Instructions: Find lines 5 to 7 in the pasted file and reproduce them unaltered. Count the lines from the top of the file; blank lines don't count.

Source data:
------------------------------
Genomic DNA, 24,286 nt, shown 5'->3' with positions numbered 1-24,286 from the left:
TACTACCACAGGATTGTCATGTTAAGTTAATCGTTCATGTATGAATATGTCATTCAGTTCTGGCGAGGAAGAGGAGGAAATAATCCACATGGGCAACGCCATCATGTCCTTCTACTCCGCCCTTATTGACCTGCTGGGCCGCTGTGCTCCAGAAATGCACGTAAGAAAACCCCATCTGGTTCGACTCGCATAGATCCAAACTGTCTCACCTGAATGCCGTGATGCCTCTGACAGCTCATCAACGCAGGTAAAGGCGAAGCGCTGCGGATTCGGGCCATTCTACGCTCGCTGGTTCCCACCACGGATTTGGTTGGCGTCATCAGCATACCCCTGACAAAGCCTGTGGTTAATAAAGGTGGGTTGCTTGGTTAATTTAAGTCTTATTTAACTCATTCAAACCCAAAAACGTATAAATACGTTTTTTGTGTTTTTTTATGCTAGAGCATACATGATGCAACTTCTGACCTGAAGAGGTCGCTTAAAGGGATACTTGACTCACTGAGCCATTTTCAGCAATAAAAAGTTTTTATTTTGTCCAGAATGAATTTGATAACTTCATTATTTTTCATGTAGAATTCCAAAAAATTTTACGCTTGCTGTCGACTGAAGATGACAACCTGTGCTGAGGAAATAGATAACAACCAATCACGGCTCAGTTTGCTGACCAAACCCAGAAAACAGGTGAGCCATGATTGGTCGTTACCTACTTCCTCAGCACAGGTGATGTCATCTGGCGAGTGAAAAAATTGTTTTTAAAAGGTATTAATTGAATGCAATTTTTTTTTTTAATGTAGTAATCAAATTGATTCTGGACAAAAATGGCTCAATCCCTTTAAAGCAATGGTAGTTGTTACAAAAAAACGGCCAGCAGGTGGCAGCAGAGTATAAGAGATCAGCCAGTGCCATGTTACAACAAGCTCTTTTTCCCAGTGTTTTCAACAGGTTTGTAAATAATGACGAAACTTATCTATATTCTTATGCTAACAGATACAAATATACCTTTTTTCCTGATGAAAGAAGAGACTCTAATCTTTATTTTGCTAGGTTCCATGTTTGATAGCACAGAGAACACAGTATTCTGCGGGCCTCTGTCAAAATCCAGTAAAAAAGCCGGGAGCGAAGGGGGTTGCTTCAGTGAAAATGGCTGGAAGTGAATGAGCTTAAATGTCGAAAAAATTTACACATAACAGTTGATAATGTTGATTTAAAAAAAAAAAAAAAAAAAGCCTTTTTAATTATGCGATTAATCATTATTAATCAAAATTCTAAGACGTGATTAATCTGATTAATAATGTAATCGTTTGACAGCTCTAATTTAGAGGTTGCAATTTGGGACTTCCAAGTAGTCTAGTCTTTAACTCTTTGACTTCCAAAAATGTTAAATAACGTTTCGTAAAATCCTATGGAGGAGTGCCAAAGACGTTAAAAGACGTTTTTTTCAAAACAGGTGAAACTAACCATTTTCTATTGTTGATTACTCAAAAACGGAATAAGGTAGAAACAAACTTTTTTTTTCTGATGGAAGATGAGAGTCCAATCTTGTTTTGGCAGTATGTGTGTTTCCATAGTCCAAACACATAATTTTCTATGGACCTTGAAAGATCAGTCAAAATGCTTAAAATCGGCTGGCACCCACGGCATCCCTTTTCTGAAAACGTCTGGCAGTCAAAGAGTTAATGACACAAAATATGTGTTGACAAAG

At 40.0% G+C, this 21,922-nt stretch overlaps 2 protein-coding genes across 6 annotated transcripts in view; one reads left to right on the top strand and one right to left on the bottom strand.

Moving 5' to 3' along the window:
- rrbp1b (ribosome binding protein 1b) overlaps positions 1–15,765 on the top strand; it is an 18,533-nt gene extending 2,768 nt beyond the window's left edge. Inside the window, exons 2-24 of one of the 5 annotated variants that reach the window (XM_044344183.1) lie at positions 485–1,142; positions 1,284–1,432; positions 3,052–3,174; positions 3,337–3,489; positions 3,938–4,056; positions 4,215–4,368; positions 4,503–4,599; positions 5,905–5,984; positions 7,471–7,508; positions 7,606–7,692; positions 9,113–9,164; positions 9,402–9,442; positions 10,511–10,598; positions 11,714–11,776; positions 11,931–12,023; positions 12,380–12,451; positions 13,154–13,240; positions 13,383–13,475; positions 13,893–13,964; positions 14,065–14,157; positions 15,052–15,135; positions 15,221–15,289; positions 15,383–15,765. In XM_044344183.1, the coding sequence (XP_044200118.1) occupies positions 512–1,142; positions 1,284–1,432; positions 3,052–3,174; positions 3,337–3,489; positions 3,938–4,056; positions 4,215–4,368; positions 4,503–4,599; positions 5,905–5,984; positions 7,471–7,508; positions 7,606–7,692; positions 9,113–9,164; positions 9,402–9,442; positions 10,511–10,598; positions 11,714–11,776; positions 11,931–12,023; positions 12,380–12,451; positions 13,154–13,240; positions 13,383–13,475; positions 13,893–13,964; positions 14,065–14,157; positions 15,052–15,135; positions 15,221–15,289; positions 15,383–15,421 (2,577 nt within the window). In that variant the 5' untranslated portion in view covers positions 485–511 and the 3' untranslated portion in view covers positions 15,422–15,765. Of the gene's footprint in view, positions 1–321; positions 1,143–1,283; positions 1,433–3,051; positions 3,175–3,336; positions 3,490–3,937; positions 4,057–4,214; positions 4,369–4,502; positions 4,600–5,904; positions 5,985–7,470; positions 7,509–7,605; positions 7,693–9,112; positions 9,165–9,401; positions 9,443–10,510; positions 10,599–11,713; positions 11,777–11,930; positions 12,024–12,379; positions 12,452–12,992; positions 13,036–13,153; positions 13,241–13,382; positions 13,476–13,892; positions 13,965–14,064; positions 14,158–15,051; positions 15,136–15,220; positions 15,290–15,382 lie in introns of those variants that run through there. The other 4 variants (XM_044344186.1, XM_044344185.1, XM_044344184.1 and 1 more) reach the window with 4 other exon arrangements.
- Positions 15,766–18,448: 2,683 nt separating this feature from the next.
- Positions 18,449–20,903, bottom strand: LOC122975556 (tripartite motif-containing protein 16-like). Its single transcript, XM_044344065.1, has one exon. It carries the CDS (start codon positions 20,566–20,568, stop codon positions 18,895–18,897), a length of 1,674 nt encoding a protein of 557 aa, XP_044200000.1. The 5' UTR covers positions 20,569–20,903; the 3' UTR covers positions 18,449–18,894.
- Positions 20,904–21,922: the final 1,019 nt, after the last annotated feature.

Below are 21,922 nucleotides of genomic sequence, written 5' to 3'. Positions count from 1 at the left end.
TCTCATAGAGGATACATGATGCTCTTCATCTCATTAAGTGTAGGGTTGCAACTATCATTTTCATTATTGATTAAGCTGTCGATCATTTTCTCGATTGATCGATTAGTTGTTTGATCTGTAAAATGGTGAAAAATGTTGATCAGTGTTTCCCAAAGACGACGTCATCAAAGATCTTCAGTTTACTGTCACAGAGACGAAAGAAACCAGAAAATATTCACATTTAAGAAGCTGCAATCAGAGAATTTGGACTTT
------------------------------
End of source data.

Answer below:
- rrbp1b (ribosome binding protein 1b) overlaps positions 1–15,765 on the top strand; it is an 18,533-nt gene extending 2,768 nt beyond the window's left edge. Inside the window, exons 2-24 of one of the 5 annotated variants that reach the window (XM_044344183.1) lie at positions 485–1,142; positions 1,284–1,432; positions 3,052–3,174; positions 3,337–3,489; positions 3,938–4,056; positions 4,215–4,368; positions 4,503–4,599; positions 5,905–5,984; positions 7,471–7,508; positions 7,606–7,692; positions 9,113–9,164; positions 9,402–9,442; positions 10,511–10,598; positions 11,714–11,776; positions 11,931–12,023; positions 12,380–12,451; positions 13,154–13,240; positions 13,383–13,475; positions 13,893–13,964; positions 14,065–14,157; positions 15,052–15,135; positions 15,221–15,289; positions 15,383–15,765. In XM_044344183.1, the coding sequence (XP_044200118.1) occupies positions 512–1,142; positions 1,284–1,432; positions 3,052–3,174; positions 3,337–3,489; positions 3,938–4,056; positions 4,215–4,368; positions 4,503–4,599; positions 5,905–5,984; positions 7,471–7,508; positions 7,606–7,692; positions 9,113–9,164; positions 9,402–9,442; positions 10,511–10,598; positions 11,714–11,776; positions 11,931–12,023; positions 12,380–12,451; positions 13,154–13,240; positions 13,383–13,475; positions 13,893–13,964; positions 14,065–14,157; positions 15,052–15,135; positions 15,221–15,289; positions 15,383–15,421 (2,577 nt within the window). In that variant the 5' untranslated portion in view covers positions 485–511 and the 3' untranslated portion in view covers positions 15,422–15,765. Of the gene's footprint in view, positions 1–321; positions 1,143–1,283; positions 1,433–3,051; positions 3,175–3,336; positions 3,490–3,937; positions 4,057–4,214; positions 4,369–4,502; positions 4,600–5,904; positions 5,985–7,470; positions 7,509–7,605; positions 7,693–9,112; positions 9,165–9,401; positions 9,443–10,510; positions 10,599–11,713; positions 11,777–11,930; positions 12,024–12,379; positions 12,452–12,992; positions 13,036–13,153; positions 13,241–13,382; positions 13,476–13,892; positions 13,965–14,064; positions 14,158–15,051; positions 15,136–15,220; positions 15,290–15,382 lie in introns of those variants that run through there. The other 4 variants (XM_044344186.1, XM_044344185.1, XM_044344184.1 and 1 more) reach the window with 4 other exon arrangements.
- Positions 15,766–18,448: 2,683 nt separating this feature from the next.
- Positions 18,449–20,903, bottom strand: LOC122975556 (tripartite motif-containing protein 16-like). Its single transcript, XM_044344065.1, has one exon. It carries the CDS (start codon positions 20,566–20,568, stop codon positions 18,895–18,897), a length of 1,674 nt encoding a protein of 557 aa, XP_044200000.1. The 5' UTR covers positions 20,569–20,903; the 3' UTR covers positions 18,449–18,894.